Editorial: Self-Defeating Export Rules

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  Space News Business

Editorial: Self-Defeating Export Rules

posted: 30 January 2006
03:50 pm ET


The decision by Canada’s MacDonald, Dettwiler and Associates (MDA) to cancel the launch of its Radarsat-2 satellite aboard a Boeing Delta 2 rocket and instead use a Russian Soyuz vehicle was rooted in technical concerns, but it also is yet another example of the self-defeating nature of current U.S. export control policies.

Due to restrictions on sharing sensitive technical data with non-U.S. citizens, it took Boeing six months to explain to its customer a Delta 2 vibration issue that had raised questions about the rocket’s ability to safely deliver Radarsat-2 into orbit. By the time MDA was fully informed on the matter, it was too late to make any changes or do additional analyses to boost the company’s comfort level with the Delta 2.

It might be that modifying the satellite or launch-related hardware would not have been viable under any circumstances, or that the relatively low price of the Soyuz factored into MD A’s decision. But it appears that the delays caused by U.S. export controls also came into play.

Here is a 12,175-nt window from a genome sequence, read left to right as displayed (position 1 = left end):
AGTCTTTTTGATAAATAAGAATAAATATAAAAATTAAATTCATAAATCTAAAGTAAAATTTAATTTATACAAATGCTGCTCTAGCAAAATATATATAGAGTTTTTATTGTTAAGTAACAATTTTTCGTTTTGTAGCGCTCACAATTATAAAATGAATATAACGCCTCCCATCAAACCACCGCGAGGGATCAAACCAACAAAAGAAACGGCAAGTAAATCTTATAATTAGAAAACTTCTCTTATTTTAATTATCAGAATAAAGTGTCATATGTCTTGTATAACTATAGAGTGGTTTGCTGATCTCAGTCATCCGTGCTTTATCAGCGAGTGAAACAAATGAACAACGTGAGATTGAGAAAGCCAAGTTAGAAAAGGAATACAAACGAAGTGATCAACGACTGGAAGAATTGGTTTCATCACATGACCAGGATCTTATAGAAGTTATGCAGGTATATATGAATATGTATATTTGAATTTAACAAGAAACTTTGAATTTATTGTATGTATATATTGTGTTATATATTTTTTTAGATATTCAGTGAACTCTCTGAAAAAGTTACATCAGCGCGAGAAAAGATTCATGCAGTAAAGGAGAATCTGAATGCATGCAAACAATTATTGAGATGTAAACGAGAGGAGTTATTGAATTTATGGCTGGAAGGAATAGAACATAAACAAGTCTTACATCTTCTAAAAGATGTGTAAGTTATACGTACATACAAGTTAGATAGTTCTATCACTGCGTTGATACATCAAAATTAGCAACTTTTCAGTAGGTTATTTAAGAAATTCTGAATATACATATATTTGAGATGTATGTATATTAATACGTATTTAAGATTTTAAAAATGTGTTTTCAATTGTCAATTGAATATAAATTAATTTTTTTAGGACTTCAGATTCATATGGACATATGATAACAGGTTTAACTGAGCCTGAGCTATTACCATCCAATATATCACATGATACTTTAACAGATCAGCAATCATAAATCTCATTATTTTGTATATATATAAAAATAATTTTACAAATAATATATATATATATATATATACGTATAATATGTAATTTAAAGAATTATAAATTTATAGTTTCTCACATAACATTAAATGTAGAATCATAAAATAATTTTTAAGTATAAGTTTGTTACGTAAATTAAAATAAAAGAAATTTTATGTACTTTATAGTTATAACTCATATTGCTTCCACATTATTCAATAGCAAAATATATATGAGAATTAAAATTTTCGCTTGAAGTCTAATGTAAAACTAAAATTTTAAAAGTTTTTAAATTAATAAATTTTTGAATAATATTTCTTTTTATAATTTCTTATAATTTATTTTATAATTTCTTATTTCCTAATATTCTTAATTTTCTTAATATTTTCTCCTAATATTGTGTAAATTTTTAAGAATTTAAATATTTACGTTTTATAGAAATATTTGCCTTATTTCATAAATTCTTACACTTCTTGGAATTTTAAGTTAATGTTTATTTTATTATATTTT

The irony is obvious. Boeing’s ability to hold onto a rare commercial launch contract was hindered by restrictions on sharing rocket data with citizens of one of America’s closest allies. The satellite, with all of its own very sensitive technologies, now will be launched from Russia.

This is not the first time that U.S. national security sensitivities have hurt American industry on this program. Orbital Sciences Corp. originally was supposed to build the Radarsat-2 satellite platform, but lost that contract when the U.S. government — concerned about the commercial availability of Radarsat-2 data — balked at granting the company the necessary export license.

Some of those who favored imposing stricter export controls in the late 1990s said doing so would benefit U.S. launch companies in addition to protecting national security. MDA’s Delta 2 contract cancellation is just the latest piece of evidence that the more-restrictive rules have accomplished neither.

It seems that the only thing more difficult in Washington than navigating the Byzantine export control regime is getting Congress to admit it was wrong and correct its mistake.